Consistent with section 382 of the Fair Work Act 2009 (Cth) and the previous decision in Cubillo, a finding that an employee falls within the coverage of the SCHADS Award would also entitle them to access the unfair dismissal jurisdiction of the Fair Work Commission. This would create an additional consideration for an employer, when determining whether to dismiss such an employee. This was not a live issue in the Application because the employee’s earnings fell short of the high income threshold, but might be an issue in the case of other employees.

3 Tips for human resources, employers (and businesses)

1. Reviewing existing arrangements with managers

The findings of the Application are a good reminder that managerial employees working in the social and community sector might be covered by the SCHADS Award. It is prudent to assume that a position title or remuneration is not determinative of award coverage. Titles such as ‘Chief Executive Officer’ and ‘Deputy Director’ were held by employees subsequently found to be covered under the SCHADS Award.

What will be determinative is, instead, the duties and responsibilities of employees, assessed against the various classification levels under the SCHADS Award. We therefore recommend employers (and businesses) review the roles being performed by their managerial employees, to determine whether they fall within award coverage.

2. Recording the arrangements within position descriptions

To mitigate the possibility of disputes regarding award coverage, it is prudent to have a detailed position description for managerial roles setting out key responsibilities and duties. This will make it easier to assess the position against the requirements of each classification level under an award (if applicable). If an employee is promoted or their duties change as a result of organisational requirements, it is worth revisiting the position description to ensure it is consistent with the required duties and responsibilities. We therefore recommend keeping position descriptions updated, to ensure clarity and to assist in determining award coverage, if required.

3. Being mindful of award free contractual terms

From time to time, we review employment contracts containing terms where the employee and employer have mutually agreed the position is ‘award free’. It is not uncommon to see such clauses within the employment contracts of managerial employees, or employees who are highly paid. Nonetheless, such clauses generally have little legal effect since employees and employers cannot agree (even by consent) to contract out of award coverage. The determination of whether an employee is covered by an award is a statutory consideration, and usually starts with applying section 48 of the Fair Work Act 2009 (Cth).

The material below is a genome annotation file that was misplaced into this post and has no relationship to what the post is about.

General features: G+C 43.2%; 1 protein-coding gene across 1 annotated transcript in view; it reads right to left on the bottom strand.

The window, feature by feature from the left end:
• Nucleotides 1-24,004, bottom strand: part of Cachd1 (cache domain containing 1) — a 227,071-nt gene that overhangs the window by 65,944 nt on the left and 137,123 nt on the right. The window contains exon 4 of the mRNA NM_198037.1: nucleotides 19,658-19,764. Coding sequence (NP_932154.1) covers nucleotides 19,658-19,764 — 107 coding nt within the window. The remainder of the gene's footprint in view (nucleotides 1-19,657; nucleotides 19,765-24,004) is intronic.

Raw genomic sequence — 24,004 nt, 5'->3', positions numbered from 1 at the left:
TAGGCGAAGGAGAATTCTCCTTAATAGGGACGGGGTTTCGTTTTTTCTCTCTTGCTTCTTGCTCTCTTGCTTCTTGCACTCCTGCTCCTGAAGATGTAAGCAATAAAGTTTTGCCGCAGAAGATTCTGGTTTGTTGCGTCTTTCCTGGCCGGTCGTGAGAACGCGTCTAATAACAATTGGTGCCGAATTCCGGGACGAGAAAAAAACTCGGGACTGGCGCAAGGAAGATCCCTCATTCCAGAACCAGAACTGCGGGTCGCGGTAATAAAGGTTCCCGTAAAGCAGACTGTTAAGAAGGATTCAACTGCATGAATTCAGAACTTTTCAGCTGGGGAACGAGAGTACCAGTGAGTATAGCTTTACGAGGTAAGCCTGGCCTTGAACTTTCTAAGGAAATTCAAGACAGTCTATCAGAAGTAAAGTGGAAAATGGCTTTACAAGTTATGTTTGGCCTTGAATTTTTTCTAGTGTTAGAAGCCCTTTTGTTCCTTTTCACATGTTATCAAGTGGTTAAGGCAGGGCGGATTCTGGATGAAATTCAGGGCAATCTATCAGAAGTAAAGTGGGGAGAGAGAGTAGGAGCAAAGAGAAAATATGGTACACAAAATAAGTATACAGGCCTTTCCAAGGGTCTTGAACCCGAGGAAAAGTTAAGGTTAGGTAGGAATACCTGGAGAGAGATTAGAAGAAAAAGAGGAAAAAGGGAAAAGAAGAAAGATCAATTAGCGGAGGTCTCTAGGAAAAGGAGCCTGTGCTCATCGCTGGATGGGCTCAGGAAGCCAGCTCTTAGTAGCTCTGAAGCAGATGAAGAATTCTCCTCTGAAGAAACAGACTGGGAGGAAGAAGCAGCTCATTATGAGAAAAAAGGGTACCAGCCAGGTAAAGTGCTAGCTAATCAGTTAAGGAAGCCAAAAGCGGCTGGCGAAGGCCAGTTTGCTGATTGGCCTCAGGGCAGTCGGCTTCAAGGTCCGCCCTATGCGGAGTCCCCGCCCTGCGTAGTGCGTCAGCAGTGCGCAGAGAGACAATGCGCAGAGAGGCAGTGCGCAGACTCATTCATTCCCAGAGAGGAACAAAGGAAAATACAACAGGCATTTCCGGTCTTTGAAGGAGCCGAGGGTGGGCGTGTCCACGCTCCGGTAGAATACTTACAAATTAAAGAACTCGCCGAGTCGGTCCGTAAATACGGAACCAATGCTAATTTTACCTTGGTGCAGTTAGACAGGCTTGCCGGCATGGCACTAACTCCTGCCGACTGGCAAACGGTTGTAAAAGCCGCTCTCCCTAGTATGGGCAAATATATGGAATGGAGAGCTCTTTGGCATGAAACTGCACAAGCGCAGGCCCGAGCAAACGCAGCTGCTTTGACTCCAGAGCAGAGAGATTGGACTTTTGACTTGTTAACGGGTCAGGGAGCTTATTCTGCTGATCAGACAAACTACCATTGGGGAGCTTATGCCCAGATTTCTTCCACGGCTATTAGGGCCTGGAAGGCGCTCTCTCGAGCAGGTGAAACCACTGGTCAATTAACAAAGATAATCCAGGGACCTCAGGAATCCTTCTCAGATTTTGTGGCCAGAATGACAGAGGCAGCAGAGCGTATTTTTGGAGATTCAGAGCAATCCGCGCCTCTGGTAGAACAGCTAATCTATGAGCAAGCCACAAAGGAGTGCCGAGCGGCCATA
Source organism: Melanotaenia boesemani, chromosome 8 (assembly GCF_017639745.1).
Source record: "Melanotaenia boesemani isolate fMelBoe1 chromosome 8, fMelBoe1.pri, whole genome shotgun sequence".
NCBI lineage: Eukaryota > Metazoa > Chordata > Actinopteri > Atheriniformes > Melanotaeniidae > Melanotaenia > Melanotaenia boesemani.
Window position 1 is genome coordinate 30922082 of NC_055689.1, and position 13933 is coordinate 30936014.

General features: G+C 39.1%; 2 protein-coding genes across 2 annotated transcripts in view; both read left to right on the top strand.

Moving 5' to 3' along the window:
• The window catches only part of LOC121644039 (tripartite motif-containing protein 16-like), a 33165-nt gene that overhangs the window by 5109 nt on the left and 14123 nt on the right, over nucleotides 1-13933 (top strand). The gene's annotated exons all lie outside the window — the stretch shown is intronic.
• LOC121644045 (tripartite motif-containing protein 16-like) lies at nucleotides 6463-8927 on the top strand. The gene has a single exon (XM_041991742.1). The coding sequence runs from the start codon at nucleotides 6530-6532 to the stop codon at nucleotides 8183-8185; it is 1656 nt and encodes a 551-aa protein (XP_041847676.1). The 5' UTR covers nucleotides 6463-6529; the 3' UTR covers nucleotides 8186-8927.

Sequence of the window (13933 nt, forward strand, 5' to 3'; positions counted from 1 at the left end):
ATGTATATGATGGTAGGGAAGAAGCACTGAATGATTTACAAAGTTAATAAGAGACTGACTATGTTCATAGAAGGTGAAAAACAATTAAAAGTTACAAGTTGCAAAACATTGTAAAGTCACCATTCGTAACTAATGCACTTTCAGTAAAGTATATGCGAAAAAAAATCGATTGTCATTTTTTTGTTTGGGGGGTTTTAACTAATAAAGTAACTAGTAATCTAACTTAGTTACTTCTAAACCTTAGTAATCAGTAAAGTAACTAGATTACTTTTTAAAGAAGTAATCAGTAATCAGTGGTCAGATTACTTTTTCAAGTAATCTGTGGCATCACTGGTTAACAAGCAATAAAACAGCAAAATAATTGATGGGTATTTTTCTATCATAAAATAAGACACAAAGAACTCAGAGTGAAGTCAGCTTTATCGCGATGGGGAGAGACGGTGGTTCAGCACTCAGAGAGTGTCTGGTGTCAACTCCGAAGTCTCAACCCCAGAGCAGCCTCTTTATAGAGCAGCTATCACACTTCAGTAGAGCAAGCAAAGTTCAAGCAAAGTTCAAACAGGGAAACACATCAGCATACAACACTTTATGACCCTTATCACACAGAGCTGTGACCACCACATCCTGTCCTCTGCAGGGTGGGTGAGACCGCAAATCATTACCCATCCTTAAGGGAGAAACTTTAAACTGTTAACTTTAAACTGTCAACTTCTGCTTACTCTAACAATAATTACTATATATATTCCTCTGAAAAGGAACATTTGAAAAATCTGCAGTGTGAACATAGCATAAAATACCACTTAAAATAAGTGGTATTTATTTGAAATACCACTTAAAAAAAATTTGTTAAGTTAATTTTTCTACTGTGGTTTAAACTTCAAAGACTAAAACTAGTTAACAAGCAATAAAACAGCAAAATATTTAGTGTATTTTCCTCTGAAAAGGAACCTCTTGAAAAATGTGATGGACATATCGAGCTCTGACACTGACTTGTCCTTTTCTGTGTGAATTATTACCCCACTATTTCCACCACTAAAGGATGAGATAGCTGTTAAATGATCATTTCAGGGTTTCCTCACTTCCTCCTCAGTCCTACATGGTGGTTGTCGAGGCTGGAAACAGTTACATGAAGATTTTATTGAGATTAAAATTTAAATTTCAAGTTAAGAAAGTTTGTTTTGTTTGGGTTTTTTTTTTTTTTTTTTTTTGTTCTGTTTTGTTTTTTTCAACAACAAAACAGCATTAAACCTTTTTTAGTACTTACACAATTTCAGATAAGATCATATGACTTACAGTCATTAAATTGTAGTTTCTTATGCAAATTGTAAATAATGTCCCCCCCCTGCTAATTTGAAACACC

We therefore recommend employers (and businesses) review roles within their organisation which were previously understood to be award-free to determine whether there is a possibility the roles might, in fact, be award covered. This will assist in mitigating risks of underpayment liability, amongst other issues relating to non-compliance with the terms of an award.

If you are an employer (or business) in the social and community services sector, it may be worth having a discussion with us to ensure your working arrangements with managers do not result in unnecessary risk exposure.

We can also assist in reviewing the working arrangements with managerial employees in general. At NB Employment Law (formerly NB Lawyers), we offer an obligation free consultation – please call +61 (07) 3876 5111 to arrange an obligation free consultation to discuss your inquiries and we will do our best to provide a helpful, practical solution.

[1] Jankovic v Logan Child Friendly Community Limited [2022] FWC 1108.
[2] [2011] FWA 6818 at paragraph 43.

Written By 

Jonathan Mamaril, Director

Jonathan Mamaril leads a team of handpicked experts in the areas of employment law and commercial law who focus on educating clients to avoid headaches, provide advice on issues before they fester and when action needs to be taken and there is a problem mitigate risk and liability. With a core value of helping first and providing practical advice, Jonathan is a sought after advisor to a number of Employers and as a speaker for forums and seminars where his expertise is invaluable as a leader in this area as a lawyer for employers.

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+61 (07) 3876 5111 

Dan Chen, Associate

Dan Chen is an Associate at NB Employment Law, the lawyers for employers, and specialises in employment law. Dan is passionate about assisting business owners, small and large understand their obligations under Australia’s complex workplace relations system. His vast experience in General Protections, Unfair Dismissal and grievance handling is sought after by clients and is also fluent in mandarin.

Dan Bio Page
[email protected] 
+61 (07) 3876 5111